Samsung retained its leadership position in the worldwide smartphone market for the quarter and the year with 85.6 million units shipped in 4Q15, up 14 percent from last year.
The Korean giant finished the year with 324.8 million shipments, which is up only 2.1 percent from the 318.2 million shipments in 2014. With continuously increasing pressure in the high end from Apple, and at the low end to midrange from Chinese manufacturers Xiaomi, Huawei, ZTE, and others, Samsung faces a multi-front battle.
According to preliminary data from the International Data Corporation, IDC, Worldwide Quarterly Mobile Phone Tracker, smartphone vendors shipped a total of 399.5 million units during the fourth quarter of 2015 (4Q15), resulting in 5.7 percent growth when compared to the 377.8 million units shipped in the last quarter of 2014.
For the full year, the worldwide smartphone market saw a total of 1432.9 million units shipped, marking the highest year of shipments on record, up 10.1 percent from the 1301.7 million units shipped in 2014.
Apple hit a new high with 74.8 million units shipped, albeit just 0.3 million more than the same quarter one year ago.
Continued demand for Apple’s iPhone 6S and 6S Plus, particularly in China and the U.S., elevated Apple in 2015 to 231.5 million units shipped in the year.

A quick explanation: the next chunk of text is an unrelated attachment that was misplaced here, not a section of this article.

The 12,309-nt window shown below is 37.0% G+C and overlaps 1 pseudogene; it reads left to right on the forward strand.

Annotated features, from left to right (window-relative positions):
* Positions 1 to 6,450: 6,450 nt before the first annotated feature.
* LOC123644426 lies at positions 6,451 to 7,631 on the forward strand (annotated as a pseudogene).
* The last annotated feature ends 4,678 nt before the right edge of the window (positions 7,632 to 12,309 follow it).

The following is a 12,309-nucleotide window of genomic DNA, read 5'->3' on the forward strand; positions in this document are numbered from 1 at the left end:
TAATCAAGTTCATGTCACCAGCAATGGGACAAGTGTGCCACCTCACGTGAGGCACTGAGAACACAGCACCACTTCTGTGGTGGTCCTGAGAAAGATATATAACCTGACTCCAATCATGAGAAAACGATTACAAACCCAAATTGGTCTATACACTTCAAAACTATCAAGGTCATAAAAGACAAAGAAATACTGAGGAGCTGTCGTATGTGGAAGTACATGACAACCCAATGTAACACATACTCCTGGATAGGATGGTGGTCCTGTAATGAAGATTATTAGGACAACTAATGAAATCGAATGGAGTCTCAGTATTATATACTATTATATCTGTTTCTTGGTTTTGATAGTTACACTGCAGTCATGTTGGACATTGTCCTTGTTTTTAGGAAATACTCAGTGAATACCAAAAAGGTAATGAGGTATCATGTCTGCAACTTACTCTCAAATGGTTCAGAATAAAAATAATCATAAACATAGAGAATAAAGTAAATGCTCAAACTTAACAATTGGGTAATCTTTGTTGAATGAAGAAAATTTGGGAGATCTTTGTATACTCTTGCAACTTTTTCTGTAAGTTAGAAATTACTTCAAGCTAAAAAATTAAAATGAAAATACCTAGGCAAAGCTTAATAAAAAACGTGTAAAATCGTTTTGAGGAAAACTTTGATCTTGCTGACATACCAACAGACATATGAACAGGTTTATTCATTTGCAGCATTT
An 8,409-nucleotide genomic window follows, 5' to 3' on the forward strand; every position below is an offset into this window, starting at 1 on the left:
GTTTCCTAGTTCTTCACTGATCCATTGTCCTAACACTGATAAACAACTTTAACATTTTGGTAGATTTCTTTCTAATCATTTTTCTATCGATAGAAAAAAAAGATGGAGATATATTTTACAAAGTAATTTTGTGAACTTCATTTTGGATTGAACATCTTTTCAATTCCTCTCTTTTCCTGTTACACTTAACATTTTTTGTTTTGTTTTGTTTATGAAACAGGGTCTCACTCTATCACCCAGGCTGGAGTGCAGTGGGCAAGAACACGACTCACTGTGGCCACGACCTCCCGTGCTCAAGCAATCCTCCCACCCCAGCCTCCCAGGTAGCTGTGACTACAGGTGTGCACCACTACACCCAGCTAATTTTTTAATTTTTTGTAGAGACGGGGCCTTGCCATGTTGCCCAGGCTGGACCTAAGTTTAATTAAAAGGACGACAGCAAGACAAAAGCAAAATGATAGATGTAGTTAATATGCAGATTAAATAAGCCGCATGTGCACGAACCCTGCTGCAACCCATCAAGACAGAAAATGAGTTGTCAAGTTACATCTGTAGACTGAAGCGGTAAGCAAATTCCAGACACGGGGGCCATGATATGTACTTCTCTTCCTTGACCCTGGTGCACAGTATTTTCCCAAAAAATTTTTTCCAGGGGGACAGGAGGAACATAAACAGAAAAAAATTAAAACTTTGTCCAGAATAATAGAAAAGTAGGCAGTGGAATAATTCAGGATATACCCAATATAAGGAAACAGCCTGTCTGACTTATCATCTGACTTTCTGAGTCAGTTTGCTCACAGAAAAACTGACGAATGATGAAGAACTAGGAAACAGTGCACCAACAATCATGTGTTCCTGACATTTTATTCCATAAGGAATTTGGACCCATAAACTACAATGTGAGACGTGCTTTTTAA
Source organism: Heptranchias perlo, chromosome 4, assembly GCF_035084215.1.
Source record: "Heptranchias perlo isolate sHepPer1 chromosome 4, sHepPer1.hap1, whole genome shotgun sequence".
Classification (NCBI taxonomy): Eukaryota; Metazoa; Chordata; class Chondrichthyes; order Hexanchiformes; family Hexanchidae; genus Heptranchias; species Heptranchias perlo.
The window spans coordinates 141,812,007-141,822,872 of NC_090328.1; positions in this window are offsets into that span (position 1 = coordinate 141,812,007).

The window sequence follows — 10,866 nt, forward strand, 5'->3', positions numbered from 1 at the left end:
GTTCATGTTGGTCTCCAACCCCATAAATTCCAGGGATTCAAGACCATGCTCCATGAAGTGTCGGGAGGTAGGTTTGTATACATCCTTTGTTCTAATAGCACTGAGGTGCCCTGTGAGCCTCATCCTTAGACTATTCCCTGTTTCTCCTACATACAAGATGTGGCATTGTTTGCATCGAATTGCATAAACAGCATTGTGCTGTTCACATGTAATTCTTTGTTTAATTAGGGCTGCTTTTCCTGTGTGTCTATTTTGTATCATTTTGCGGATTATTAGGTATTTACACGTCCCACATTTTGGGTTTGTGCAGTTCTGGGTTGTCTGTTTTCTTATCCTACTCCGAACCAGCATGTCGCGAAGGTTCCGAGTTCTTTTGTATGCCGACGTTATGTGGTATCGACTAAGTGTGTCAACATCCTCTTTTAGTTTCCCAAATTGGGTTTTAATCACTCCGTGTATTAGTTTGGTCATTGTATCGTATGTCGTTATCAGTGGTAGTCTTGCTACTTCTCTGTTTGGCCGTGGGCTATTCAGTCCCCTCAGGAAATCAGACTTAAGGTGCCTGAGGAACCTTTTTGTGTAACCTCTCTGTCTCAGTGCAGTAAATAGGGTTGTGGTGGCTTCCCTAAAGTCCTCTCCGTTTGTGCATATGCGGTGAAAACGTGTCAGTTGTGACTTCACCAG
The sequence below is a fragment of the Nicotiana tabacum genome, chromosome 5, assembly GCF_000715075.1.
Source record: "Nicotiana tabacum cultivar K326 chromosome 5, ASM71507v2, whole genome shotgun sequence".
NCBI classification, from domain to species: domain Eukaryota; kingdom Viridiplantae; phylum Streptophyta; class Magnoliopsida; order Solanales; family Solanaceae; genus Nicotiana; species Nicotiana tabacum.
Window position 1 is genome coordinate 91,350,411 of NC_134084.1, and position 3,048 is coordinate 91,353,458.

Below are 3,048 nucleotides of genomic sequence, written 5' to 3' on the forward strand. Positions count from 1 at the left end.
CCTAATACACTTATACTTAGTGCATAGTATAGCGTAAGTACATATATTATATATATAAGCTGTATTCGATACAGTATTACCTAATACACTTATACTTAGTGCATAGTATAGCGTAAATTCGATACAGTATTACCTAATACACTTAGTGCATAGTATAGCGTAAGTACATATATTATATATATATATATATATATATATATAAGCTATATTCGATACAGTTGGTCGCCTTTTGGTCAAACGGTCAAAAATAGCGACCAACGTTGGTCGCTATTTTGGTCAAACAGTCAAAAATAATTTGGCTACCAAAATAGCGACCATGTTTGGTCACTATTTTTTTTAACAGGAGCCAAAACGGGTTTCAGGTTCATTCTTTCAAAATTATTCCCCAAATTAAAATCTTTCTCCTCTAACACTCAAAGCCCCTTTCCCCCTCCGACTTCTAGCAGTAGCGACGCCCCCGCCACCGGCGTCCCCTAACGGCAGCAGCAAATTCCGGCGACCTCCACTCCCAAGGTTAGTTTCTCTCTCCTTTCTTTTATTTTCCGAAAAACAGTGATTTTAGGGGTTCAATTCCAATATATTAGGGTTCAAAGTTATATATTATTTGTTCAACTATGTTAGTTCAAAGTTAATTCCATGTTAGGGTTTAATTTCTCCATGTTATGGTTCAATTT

This represents 20.2 percent growth from the 192.7 million units shipped in 2014. The combination of new innovative features such as Apple Pay and Force Touch, combined with a new Rose Gold colour, better performance and increased speed, helped drive upgrades and attracted Android switchers in record numbers.
Huawei was the biggest winner in the quarter, with the strongest year-over-year growth among the top five vendors at 37 percent. It also became the fourth mobile phone vendor in history to ship over 100 million smartphones in a year (preceded only by Nokia, Samsung and Apple).
Of the key brands originating from China, Huawei has consistently expanded its presence and share on the back of affordable handsets in emerging markets, combined with increasingly competitive flagship models.
Lenovo, just over one year after its acquisition of Motorola, was still trying to find its feet amidst organisational changes, while facing greater competition in its domestic market from smaller, local competitors at the low end.
The Motorola brand, strong in 2014 in the Americas with the Moto G and Moto X, saw fewer groundbreaking new models in 2015. The Motorola name will be shortened to just “Moto” and be used for high-end devices, while the “Vibe” brand from Lenovo will represent the low-end. Lenovo will also put its faith entirely in Motorola as they have elected Moto to design, develop, and manufacture smartphone products going forward.
Xiaomi leaned heavily on the China market for growth, where volumes were still 90 percent domestic on average compared to international, despite ramping up in India and launching in Brazil. Xiaomi spent 2015 trying to encourage a transition away from the low-end range of models into more midrange models, although the bulk of shipments still rest on low-end volumes from Redmi line. On the basis of this growth, it was able to widen the gap from number 6.

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